Ikinwento ni John Milton Lozande, Secretary General ng UMA, ang kaso ng brutal na pagpatay kina Endric and Rosalie Calago noong Mayo 2015 na namatay matapos pagbabarilin ang kanilang bahay ng mga pinaghihinalaang sundalo ng 11th Infantry Battalion.

“Merong mga circumstances, circumstantial happenings na nagtuturo sa militar sa pagpatay sa biktimang ito,” ani Lozande.

(Photo by JoMaline Diones-Mamangun)

Dagdag ng lider-magsasaka, mahihirapan ngang mag-imbestiga ang pulisya kung ang militar ang nasa likod ng mga pagpatay.

Siniguro ni Baquiran na ipakukulong niya maging ang mga sundalo kung mapatunayang ang mga ito ang naghahasik ng takot sa mamamayan ng Guihulngan/

Nagkasundo ang mga magsasaka at ang mga opisyal ng lokal na pamahalaan na magsasagawa ng ibayong dayalogo upang maisiwalat ang iba pang kaso ng paglabag sa karapatang pantao sa naturang bayan.

Kasali ang mga magsasaka, taong-simbahan, misya at iba pang sektong sa naturang ISM na may panawagang “Save Life, Save Guihulngan.” #

Sr. Pat: You have to do something

By April Burcer

“You have to do something,” Australian missionary Sr. Patricia Fox, NDS said during a solidarity forum held at the Ateneo de Manila University last June 29, Friday.

“You can’t stay numb when there are massive human rights abuses, injustices and poverty,” the missionary said at the forum entitled D’yandi, about the breakdown of the peace talks, injustices and human rights abuses plaguing the country.

Fox said that the challenge for church members is the determination what the role of the Church is when there are injustices, poverty and human rights abuses.

Fox has been the subject of personal tirades by President Rodrigo Duterte who infamously said that the nun’s God is stupid.

“We do have a little difference with the President about who God is,” the nun said, adding she is being forced to confine herself to church activities.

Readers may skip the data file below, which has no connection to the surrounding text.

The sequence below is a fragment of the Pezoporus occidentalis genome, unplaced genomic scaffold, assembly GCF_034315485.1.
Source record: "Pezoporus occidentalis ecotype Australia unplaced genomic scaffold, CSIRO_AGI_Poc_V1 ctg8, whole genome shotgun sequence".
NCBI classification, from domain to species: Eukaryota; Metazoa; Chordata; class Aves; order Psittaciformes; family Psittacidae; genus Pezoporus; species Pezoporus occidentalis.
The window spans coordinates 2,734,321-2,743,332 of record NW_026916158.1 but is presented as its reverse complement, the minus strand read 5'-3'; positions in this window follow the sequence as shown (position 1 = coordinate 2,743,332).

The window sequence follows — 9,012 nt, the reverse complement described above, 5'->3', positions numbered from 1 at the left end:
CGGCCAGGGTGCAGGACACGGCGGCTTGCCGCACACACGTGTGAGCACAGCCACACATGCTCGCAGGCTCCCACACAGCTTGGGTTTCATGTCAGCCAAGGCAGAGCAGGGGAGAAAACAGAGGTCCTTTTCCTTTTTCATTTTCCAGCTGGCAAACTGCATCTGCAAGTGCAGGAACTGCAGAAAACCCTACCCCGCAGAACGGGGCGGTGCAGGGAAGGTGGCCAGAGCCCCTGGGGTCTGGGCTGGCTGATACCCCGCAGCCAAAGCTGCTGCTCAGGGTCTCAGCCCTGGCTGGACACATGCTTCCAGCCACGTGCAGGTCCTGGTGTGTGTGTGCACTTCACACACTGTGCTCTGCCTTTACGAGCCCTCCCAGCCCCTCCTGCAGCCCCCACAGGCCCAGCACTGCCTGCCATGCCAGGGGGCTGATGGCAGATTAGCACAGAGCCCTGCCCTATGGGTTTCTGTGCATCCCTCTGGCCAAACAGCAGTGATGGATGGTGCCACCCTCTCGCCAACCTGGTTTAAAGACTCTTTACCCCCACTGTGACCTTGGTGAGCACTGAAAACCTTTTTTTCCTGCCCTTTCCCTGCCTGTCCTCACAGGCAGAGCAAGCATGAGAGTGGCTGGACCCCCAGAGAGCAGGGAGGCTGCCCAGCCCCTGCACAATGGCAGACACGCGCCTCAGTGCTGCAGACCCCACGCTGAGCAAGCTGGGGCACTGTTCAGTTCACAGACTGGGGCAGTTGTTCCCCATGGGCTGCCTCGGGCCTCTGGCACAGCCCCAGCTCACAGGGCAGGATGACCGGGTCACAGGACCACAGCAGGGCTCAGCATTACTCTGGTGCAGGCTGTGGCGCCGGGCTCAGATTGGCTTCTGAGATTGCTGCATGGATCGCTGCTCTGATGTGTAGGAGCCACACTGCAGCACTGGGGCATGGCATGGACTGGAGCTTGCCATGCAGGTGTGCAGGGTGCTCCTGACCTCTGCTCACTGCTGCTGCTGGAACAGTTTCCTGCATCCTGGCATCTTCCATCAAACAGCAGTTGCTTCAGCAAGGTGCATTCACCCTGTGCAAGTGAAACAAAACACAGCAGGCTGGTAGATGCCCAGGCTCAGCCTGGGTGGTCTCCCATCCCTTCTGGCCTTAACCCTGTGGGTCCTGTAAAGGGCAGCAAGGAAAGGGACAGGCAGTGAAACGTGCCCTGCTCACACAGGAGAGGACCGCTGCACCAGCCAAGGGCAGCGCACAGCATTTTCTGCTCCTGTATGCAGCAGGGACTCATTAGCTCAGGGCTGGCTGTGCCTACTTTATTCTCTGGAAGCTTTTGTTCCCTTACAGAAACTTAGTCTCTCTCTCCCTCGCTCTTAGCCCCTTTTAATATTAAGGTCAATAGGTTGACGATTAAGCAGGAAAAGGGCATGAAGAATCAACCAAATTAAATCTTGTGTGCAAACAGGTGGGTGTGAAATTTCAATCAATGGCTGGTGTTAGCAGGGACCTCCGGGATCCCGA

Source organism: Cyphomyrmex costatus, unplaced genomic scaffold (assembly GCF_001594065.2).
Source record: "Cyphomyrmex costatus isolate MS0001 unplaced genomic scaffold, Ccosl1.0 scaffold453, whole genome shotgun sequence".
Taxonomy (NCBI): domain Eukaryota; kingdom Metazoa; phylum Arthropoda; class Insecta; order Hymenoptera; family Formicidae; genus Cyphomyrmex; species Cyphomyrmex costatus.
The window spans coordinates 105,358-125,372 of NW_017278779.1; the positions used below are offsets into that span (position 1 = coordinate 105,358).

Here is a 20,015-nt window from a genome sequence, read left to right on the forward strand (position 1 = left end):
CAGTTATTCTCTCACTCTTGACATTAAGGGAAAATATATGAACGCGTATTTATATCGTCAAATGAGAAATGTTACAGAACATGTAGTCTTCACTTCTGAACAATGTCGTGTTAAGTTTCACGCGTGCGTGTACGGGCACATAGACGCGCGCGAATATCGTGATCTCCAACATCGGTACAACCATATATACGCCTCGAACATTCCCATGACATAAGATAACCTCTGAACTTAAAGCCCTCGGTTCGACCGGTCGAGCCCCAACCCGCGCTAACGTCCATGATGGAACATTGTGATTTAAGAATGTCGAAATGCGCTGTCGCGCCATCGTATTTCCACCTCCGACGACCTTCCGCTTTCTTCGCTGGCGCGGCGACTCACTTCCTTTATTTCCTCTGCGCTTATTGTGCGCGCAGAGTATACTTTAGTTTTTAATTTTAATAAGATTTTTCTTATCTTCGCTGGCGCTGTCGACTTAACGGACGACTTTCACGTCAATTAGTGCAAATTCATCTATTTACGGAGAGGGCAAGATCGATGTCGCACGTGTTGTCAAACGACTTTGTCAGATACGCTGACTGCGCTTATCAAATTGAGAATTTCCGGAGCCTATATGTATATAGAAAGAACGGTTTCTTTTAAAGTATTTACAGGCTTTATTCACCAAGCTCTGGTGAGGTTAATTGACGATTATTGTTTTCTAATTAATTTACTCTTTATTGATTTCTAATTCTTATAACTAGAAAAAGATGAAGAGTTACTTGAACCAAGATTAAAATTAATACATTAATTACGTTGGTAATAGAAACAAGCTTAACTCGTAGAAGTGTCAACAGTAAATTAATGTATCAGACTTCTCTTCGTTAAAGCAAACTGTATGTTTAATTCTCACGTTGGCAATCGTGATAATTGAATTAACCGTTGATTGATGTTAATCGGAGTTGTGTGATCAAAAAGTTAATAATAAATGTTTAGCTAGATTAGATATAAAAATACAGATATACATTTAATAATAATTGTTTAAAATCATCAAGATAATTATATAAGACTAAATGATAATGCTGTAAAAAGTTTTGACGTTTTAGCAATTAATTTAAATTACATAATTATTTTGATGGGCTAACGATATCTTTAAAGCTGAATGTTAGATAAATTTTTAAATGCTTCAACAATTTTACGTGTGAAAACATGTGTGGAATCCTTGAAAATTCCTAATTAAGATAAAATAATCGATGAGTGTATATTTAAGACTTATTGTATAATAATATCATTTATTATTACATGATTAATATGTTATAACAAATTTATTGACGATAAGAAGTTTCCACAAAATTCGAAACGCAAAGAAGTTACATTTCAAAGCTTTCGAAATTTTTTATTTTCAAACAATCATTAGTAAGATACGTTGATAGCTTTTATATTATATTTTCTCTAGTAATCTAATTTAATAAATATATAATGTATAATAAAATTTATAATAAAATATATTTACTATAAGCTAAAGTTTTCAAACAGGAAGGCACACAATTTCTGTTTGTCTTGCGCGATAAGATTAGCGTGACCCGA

“They said missionaries like me should only be in barangays, teaching church doctrines, not be involved with the issues of society,” Fox said.

But the nun said she will continue her missionary work with the poor sectors of Philippine society.

“I cannot not be involved with the people who are oppressed, who are victims of injustice or of war.  My belief is (the poor people are) who God is,” she explained.

The missionary emphasized the need to be aware of the issues in the society, looking into the system and doing something about it.

“That’s what I thought I was doing. At this stage, the government doesn’t agree with this,” she said, referring to the attacks the government has been throwing at her.

Farmers and justice

Fox has been working with farmers and the poor for more than 27 years and she said she learned so much in the Philippines, especially the plight of the farmers.

“Why are industrious farmers still poor? Over the time I learned there were problems. There were people who said they own the land but farmers have been tilling that land for a long time so how can it be their land? The farm lands are far and the roads then are rough. How do you get your produce to the market? You have to sell to a trader at a loss,” she said.

She also worked with farmers of Hacienda Luisita and other missionaries on a fact-finding mission where some of her colleagues were arrested.

However, this did not stop Fox from continuing with her work.

“I believe that is part of our mission. How can we have peace, how can we have justice, if there’s no justice for the farmers?” she asked. #

 

Farmers challenge Duterte anew on first year of Kidapawan carnage

Peasant groups from all over the Philippines and their supporters marched to Mendiola in commemoration the first anniversary of the shooting of protesting farmers in Kidapawan City last March 31.

Anakpawis Representative Ariel Casilao challenged President Rodrigo Duterte to show the same compassion to farmers killed by government troops as he usually does when visiting the wake of soldiers killed in encounters with the New People’s Army.

The groups also called for justice for all farmers killed under the Duterte government.

Read more

Justice, land reform still elusive 30 years after Mendiola massacre

ON January 22, 1987, farmers led by Kilusang Magbubukid ng Pilipinas (KMP) marched to Mendiola to demand genuine agrarian reform from the newly-installed Corazon Aquino administration.

There, they were met by a multitude of police and military. While the farmers held a peaceful program, state forces proceeded to shoot at the protesters, leaving thirteen dead and at least fifty injured.

The massacre also led to the breakdown of the peace talks between the Aquino government and the National Democratic Front of the Philippines (NDFP).

“Agricultural workers were only calling for genuine agrarian reform, but the landlords and hacienderos responded with violence,” said Danilo Ramos, secretary-general of Unyon ng Manggagawang Agrikultura (UMA). “Until now, there is no justice for the victims of the massacre.”